In response to rising cases from overseas travel and within the community, Prime Minister Jacinda Ardern closed the country's borders to non-citizens and non-residents on 19 March 2020.On 21 March, the Government introduced a four-tier alert level system, which placed much of the country's population and economy into lockdown from 25 March. Due to the success of the Government's elimination strategy in reducing the spread of COVID-19, lockdown restrictions on mobility, social gatherings and economic activities were progressively lifted on 28 April, 11 May, 25 May, and 8 June. The lifting of Alert Level 1 restrictions on 8 June eliminated social distancing and lockdown restrictions but retained border restrictions. On 13 May, the Government passed the controversial COVID-19 Public Health Response Act 2020 which empowered law enforcement to enter homes and other premises without a warrant in order to enforce lockdown restrictions.
On 11 August 2020, the Government reinstated lockdown restrictions following a second outbreak of community transmissions in Auckland.Due to the reduction in community transmissions, lockdown restrictions in Auckland and the rest of New Zealand were progressively eliminated on 30 August, 23 September, and 7 October 2020. In early November, the Government required travellers entering New Zealand to book a place in managed isolation prior to travelling to the country. In mid-December 2020, the Government announced plans to establish travel bubbles with the Cook Islands and Australia in 2021.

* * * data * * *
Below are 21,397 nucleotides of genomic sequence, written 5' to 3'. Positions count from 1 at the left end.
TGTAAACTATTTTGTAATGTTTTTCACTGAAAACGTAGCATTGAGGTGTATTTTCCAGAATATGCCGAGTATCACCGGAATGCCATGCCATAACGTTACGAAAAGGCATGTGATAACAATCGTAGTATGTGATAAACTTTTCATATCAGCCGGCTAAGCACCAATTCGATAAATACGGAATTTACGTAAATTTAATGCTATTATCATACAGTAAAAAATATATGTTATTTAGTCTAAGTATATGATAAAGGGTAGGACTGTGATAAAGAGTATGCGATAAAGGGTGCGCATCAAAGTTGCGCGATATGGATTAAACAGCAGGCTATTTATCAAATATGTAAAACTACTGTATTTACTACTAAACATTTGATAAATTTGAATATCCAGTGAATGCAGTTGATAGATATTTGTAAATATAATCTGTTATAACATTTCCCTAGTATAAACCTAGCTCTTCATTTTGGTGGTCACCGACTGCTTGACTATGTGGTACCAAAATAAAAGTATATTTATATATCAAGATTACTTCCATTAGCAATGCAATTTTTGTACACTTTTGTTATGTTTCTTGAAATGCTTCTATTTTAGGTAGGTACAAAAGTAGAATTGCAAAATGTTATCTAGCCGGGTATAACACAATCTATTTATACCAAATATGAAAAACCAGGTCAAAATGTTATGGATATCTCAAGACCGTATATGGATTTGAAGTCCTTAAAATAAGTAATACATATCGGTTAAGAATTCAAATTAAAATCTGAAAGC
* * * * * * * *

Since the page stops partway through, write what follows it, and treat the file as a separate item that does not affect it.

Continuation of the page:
In early January 2021, COVID-19 Response Minister Chris Hipkins announced that travellers from the United Kingdom and the United States would be required to take pre-departure tests prior to entering New Zealand from 15 January.On 11 January, the Government extended the pre-departure test requirement to most international travellers with the exception of those from Australia, Antarctica, and some Pacific Island states.
Following a community outbreak in South Auckland's Papatoetoe suburb on 14 February 2021, the Government placed an Alert Level 3 lockdown on Auckland and an Alert Level 2 lockdown over the rest of the country until 17 February.On 17 February, Auckland's lockdown was lowered to Alert Level 2 while the rest of the country reverted to Alert Level 1. On 22 February, the Government announced that Auckland would revert to Alert Level 1 on 22 February. Following new community cases that were connected to the Auckland February cluster, the Government placed an Alert Level 3 lockdown on Auckland and an Alert Level 2 lockdown over the rest of the country commencing 28 February 2021 for the next seven days.